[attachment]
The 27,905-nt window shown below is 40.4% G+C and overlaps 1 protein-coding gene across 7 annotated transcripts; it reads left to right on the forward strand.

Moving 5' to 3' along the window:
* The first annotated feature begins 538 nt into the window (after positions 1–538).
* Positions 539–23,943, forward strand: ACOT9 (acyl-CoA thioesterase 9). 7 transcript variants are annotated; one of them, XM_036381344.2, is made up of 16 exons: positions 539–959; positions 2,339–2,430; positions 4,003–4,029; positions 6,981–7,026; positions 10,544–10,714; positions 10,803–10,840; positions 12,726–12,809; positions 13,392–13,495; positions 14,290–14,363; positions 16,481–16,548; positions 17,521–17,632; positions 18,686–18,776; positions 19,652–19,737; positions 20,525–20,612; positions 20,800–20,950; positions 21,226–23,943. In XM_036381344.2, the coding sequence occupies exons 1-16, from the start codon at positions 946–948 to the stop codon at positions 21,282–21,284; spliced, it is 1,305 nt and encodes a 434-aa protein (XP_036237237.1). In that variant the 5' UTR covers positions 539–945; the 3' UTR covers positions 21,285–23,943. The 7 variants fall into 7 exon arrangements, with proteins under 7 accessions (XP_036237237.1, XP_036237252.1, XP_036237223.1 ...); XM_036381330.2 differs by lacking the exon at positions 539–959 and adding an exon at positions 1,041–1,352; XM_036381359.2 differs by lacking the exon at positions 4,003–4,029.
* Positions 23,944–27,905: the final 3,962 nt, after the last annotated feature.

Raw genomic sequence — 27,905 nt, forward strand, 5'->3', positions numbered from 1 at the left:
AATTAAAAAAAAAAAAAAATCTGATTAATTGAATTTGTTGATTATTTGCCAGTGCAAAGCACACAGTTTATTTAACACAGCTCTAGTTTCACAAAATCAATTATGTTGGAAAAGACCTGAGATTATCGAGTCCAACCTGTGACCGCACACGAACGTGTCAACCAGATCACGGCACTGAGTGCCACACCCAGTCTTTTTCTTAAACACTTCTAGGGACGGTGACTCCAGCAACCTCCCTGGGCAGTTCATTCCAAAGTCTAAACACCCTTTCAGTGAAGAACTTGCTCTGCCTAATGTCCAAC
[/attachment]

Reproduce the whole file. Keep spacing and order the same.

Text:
The 27,905-nt window shown below is 40.4% G+C and overlaps 1 protein-coding gene across 7 annotated transcripts; it reads left to right on the forward strand.

Moving 5' to 3' along the window:
* The first annotated feature begins 538 nt into the window (after positions 1–538).
* Positions 539–23,943, forward strand: ACOT9 (acyl-CoA thioesterase 9). 7 transcript variants are annotated; one of them, XM_036381344.2, is made up of 16 exons: positions 539–959; positions 2,339–2,430; positions 4,003–4,029; positions 6,981–7,026; positions 10,544–10,714; positions 10,803–10,840; positions 12,726–12,809; positions 13,392–13,495; positions 14,290–14,363; positions 16,481–16,548; positions 17,521–17,632; positions 18,686–18,776; positions 19,652–19,737; positions 20,525–20,612; positions 20,800–20,950; positions 21,226–23,943. In XM_036381344.2, the coding sequence occupies exons 1-16, from the start codon at positions 946–948 to the stop codon at positions 21,282–21,284; spliced, it is 1,305 nt and encodes a 434-aa protein (XP_036237237.1). In that variant the 5' UTR covers positions 539–945; the 3' UTR covers positions 21,285–23,943. The 7 variants fall into 7 exon arrangements, with proteins under 7 accessions (XP_036237237.1, XP_036237252.1, XP_036237223.1 ...); XM_036381330.2 differs by lacking the exon at positions 539–959 and adding an exon at positions 1,041–1,352; XM_036381359.2 differs by lacking the exon at positions 4,003–4,029.
* Positions 23,944–27,905: the final 3,962 nt, after the last annotated feature.

Raw genomic sequence — 27,905 nt, forward strand, 5'->3', positions numbered from 1 at the left:
AATTAAAAAAAAAAAAAAATCTGATTAATTGAATTTGTTGATTATTTGCCAGTGCAAAGCACACAGTTTATTTAACACAGCTCTAGTTTCACAAAATCAATTATGTTGGAAAAGACCTGAGATTATCGAGTCCAACCTGTGACCGCACACGAACGTGTCAACCAGATCACGGCACTGAGTGCCACACCCAGTCTTTTTCTTAAACACTTCTAGGGACGGTGACTCCAGCAACCTCCCTGGGCAGTTCATTCCAAAGTCTAAACACCCTTTCAGTGAAGAACTTGCTCTGCCTAATGTCCAAC